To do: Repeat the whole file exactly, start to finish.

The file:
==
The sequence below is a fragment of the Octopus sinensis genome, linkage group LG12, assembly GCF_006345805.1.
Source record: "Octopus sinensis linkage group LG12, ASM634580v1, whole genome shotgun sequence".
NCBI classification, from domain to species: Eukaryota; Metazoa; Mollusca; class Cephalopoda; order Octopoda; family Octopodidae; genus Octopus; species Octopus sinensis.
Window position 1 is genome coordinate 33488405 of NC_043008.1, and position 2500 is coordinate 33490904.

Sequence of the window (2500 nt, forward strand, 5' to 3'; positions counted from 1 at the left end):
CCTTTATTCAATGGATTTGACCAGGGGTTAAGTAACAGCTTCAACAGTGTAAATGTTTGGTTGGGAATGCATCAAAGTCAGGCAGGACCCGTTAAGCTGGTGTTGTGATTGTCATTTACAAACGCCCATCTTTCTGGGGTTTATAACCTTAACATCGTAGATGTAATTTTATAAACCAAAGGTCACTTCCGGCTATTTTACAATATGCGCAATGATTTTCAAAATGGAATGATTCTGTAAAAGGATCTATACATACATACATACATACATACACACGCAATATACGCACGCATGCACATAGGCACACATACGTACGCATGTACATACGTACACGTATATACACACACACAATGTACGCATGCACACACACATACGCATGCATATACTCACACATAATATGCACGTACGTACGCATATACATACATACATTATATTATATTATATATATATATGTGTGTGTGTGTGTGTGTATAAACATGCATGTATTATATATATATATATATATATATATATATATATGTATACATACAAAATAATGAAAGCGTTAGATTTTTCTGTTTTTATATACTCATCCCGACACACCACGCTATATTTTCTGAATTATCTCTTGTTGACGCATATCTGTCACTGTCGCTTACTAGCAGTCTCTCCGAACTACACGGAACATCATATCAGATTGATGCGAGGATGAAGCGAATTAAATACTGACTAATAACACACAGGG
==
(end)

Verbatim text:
The sequence below is a fragment of the Octopus sinensis genome, linkage group LG12, assembly GCF_006345805.1.
Source record: "Octopus sinensis linkage group LG12, ASM634580v1, whole genome shotgun sequence".
NCBI classification, from domain to species: Eukaryota; Metazoa; Mollusca; class Cephalopoda; order Octopoda; family Octopodidae; genus Octopus; species Octopus sinensis.
Window position 1 is genome coordinate 33488405 of NC_043008.1, and position 2500 is coordinate 33490904.

Sequence of the window (2500 nt, forward strand, 5' to 3'; positions counted from 1 at the left end):
CCTTTATTCAATGGATTTGACCAGGGGTTAAGTAACAGCTTCAACAGTGTAAATGTTTGGTTGGGAATGCATCAAAGTCAGGCAGGACCCGTTAAGCTGGTGTTGTGATTGTCATTTACAAACGCCCATCTTTCTGGGGTTTATAACCTTAACATCGTAGATGTAATTTTATAAACCAAAGGTCACTTCCGGCTATTTTACAATATGCGCAATGATTTTCAAAATGGAATGATTCTGTAAAAGGATCTATACATACATACATACATACATACACACGCAATATACGCACGCATGCACATAGGCACACATACGTACGCATGTACATACGTACACGTATATACACACACACAATGTACGCATGCACACACACATACGCATGCATATACTCACACATAATATGCACGTACGTACGCATATACATACATACATTATATTATATTATATATATATATGTGTGTGTGTGTGTGTGTATAAACATGCATGTATTATATATATATATATATATATATATATATATATGTATACATACAAAATAATGAAAGCGTTAGATTTTTCTGTTTTTATATACTCATCCCGACACACCACGCTATATTTTCTGAATTATCTCTTGTTGACGCATATCTGTCACTGTCGCTTACTAGCAGTCTCTCCGAACTACACGGAACATCATATCAGATTGATGCGAGGATGAAGCGAATTAAATACTGACTAATAACACACAGGG